As a practitioner, I spend most of my time working with executives to identify, quantify and eliminate business inefficiencies. As a result, I’ve changed my views about them over the years. I no longer view inefficiencies as a bad thing. On the contrary. For me now, inefficiencies spell opportunities. Let me explain.
At some level, every business is inefficient. It is inevitable, but it is rarely by design. No one in their right mind ever starts a business with the intent to run it as inefficiently as possible. But running a business, let alone growing one, isn’t a smooth or predictable affair, and as businesses mature and grow, so does complexity.
Even in early stages there is a need to design and implement basic processes and tools to make things happen. Every business needs to take care of some basic accounting, occasional payroll, a flood of emails, and the ubiquitous library of spreadsheets to tackle anything from estimates to purchase orders, invoices, budgets and so on. With growth however, scalability soon becomes and issue. Processes that once ran smoothly now involve multiple people, systems or locations. Every time the business needs to change, or a new contract is signed, these once efficient processes turn into complete nightmares. At worse, the aggregate effect is that the business can no longer afford to grow, or do so profitably.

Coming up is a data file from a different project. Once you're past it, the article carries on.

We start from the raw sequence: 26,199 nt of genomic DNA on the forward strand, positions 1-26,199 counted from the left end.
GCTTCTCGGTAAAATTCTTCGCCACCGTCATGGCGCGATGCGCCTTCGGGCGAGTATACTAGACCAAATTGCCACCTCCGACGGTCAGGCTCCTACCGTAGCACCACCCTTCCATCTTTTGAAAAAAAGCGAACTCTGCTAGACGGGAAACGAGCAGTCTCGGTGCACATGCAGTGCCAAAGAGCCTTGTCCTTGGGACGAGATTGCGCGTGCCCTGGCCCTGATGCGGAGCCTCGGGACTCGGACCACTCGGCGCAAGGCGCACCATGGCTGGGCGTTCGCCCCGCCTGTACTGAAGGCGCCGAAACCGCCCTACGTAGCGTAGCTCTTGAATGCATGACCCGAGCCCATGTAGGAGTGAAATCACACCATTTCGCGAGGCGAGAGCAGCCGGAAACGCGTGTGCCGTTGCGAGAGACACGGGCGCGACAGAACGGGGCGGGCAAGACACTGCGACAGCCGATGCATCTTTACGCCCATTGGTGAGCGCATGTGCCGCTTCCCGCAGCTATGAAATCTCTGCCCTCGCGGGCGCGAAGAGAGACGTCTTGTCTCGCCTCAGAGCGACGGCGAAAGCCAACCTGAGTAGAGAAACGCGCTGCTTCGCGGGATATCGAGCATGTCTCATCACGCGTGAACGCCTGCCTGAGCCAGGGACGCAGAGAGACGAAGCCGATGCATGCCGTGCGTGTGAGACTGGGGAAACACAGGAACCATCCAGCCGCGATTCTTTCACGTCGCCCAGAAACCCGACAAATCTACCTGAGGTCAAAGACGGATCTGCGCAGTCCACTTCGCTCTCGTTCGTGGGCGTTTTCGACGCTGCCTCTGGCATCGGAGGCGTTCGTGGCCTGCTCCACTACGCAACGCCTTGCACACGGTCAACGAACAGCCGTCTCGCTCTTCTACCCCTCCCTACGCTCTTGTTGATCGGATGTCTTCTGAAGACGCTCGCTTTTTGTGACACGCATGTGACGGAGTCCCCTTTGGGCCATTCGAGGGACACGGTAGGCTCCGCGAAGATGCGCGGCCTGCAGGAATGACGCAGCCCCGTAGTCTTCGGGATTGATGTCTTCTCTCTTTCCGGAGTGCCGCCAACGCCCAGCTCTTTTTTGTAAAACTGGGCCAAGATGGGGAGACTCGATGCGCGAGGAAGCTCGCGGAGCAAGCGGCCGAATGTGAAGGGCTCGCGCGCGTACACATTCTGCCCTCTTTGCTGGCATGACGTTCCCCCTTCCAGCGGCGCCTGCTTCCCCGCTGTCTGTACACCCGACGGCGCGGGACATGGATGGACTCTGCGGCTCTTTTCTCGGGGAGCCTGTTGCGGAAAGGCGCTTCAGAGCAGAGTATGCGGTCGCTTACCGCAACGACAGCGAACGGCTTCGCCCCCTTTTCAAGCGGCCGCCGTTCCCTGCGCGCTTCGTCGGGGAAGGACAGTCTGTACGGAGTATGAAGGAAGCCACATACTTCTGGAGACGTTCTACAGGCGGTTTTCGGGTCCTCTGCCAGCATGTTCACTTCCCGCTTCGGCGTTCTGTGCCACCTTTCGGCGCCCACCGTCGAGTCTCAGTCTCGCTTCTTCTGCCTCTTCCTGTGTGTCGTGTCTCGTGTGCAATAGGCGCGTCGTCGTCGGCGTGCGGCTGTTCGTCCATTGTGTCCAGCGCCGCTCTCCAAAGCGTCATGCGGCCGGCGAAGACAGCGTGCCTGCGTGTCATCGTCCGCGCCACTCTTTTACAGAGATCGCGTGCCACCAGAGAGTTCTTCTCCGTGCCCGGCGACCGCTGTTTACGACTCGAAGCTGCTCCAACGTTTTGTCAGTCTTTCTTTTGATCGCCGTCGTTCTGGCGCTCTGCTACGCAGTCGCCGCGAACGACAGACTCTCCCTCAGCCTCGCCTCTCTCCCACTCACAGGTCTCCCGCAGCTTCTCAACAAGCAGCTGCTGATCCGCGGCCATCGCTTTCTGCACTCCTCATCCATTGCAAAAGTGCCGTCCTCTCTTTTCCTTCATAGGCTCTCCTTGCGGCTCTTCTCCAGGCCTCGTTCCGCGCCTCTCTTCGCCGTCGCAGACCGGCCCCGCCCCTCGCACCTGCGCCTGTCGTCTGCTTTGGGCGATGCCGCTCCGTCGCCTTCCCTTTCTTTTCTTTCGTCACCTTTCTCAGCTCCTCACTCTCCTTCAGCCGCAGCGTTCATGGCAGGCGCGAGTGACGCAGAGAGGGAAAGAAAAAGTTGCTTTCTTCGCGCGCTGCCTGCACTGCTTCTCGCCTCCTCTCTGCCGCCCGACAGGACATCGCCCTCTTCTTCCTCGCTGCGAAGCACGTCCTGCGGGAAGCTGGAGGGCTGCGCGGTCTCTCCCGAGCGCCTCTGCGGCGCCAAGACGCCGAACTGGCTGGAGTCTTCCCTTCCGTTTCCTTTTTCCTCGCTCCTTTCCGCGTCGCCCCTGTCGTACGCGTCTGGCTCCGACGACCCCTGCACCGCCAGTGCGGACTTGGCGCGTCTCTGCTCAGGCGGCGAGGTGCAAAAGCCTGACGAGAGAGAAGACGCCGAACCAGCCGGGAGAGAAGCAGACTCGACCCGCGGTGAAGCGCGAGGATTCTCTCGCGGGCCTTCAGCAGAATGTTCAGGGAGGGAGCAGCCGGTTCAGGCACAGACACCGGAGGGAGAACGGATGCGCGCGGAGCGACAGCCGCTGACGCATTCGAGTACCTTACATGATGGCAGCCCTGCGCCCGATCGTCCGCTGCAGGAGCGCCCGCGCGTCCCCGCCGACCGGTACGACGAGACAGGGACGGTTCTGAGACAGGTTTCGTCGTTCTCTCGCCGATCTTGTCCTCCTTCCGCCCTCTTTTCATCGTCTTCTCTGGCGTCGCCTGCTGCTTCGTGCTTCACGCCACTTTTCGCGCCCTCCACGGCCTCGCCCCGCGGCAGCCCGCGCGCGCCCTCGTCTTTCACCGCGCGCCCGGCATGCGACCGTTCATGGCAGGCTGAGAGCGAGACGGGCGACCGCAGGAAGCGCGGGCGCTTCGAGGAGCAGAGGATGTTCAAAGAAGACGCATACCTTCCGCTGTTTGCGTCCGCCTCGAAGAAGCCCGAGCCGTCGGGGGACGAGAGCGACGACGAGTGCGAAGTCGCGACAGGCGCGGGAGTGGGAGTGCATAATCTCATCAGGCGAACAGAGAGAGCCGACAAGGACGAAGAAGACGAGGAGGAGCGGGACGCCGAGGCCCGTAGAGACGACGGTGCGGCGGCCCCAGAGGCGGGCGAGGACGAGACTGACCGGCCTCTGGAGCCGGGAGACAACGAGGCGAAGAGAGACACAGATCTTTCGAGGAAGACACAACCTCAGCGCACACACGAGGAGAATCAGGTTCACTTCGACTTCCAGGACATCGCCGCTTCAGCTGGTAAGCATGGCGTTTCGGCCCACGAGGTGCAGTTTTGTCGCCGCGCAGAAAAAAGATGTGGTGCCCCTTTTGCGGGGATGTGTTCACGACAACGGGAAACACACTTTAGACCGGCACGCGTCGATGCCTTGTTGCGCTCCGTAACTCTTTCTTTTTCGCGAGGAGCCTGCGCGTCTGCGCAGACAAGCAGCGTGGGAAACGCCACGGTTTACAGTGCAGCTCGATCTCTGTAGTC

But this is a good thing… Growth is not linear. It is much more like a ladder, with variable and sometimes unpredictable gaps between its rungs. People, and by extension, businesses, simply do what they need to do to cover that space, get things done and get to the next level. The climb is progressive and demands energy, investment and commitment. There comes a time when the same processes that enabled the company to clear through the last threshold are now preventing it from moving forward. This is when opportunity knocks. Inefficiencies often result from growth, or from changes to the business that simply make invalid what once was the only way to go.
Seize that opportunity. What is slowing your business down often holds the key to what could in fact accelerate its performance. You just have to look in the right places.